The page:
Effects of closure versus non-closure of the visceral and parietal peritoneum at cesarean section: does it have any effect on postoperative vital signs? A prospective randomized study

Kurek Eken M., Özkaya E., Tarhan T., İçöz Ş., Eroğlu Ş., KAHRAMAN Ş. T., ...More

Journal of Maternal-Fetal and Neonatal Medicine, vol.30, no.8, pp.922-926, 2017 (SCI-Expanded) identifier identifier identifier

  • Publication Type: Article / Article
  • Volume: 30 Issue: 8
  • Publication Date: 2017
  • Doi Number: 10.1080/14767058.2016.1190826
  • Journal Name: Journal of Maternal-Fetal and Neonatal Medicine
  • Journal Indexes: Science Citation Index Expanded (SCI-EXPANDED), Scopus
  • Page Numbers: pp.922-926
  • Keywords: Cesarean section, pain, peritoneum, sympathetic activity, vital signs
  • Istanbul Medipol University Affiliated: Yes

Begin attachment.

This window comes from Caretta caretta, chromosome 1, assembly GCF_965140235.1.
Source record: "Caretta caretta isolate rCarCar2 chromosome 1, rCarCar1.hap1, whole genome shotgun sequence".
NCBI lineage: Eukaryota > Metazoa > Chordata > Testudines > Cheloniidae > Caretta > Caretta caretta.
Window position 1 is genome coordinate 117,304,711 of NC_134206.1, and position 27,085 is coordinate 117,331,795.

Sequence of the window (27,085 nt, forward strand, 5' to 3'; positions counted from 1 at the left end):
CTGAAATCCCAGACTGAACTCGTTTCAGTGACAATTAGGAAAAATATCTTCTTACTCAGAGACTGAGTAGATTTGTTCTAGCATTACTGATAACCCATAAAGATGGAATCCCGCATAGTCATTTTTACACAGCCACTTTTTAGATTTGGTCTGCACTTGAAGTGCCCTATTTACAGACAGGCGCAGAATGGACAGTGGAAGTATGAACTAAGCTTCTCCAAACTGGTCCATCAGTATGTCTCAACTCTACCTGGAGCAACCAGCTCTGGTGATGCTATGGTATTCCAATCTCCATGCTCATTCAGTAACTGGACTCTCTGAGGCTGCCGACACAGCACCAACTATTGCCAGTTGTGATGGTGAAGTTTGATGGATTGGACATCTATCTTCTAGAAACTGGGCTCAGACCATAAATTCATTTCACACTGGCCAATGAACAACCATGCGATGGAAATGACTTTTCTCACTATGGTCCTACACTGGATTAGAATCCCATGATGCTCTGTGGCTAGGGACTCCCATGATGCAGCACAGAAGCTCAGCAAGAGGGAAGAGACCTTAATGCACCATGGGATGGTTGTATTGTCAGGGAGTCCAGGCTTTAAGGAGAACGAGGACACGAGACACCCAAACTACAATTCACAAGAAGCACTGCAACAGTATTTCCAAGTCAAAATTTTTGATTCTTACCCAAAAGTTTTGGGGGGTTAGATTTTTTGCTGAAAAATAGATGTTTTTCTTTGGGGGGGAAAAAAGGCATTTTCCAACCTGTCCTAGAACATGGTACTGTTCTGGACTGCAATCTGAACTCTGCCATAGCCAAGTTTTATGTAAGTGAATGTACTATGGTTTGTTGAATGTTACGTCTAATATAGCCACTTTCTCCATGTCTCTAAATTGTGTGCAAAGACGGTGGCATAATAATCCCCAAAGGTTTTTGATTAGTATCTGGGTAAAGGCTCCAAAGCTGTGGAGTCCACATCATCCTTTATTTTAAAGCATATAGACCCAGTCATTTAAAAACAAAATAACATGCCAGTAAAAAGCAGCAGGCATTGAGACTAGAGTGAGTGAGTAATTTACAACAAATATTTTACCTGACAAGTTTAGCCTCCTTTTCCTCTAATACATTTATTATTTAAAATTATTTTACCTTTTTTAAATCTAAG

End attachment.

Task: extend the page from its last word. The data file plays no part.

Objective: To investigate the effect of peritonization at cesarean section on postoperative vital signs which was thought to be an indirect finding secondary to increased sympathetic activity originated from pain caused by stretched peritoneum. Methods: One hundred and thirty-three pregnant women were randomized to four groups; Closure of parietal peritoneum only (group 1; n = 32), closure of visceral and parietal peritoneums (group 2; n = 32), no closure of peritoneums (group 3; n = 32) and closure of the visceral peritoneum only (group 4; n = 32). All participants were monitored for blood pressure, pulse activity and hourly urinary output during the first postoperative 24 h. Postoperative pain was measured using a Visual Analogue Scale 6th and 24th hours after surgery. Return of bowel function was measured from the end of the operation to the first passage of flatus. Operating time, pre- and postoperative hemoglobin, postoperative complications, length of hospital stay and postoperative urine osmolarity were noted. Results: The mean surgery duration was significantly longer in group 2. Diuresis was found significantly decreased in group 2. Pulse rate and systolic and diastolic blood pressure were significantly higher in group 2. Closure of both peritoneums was associated with higher post-operative pain as assessed using Visual analogue scale score analyses in group 2. Conclusion: Both visceral and parietal membrane closure in cesarean section should be avoided in women with hypertensive disorders, renal function abnormalities and autonomic dysfunction because of increased postoperative pain and associated sympathetic overactivity.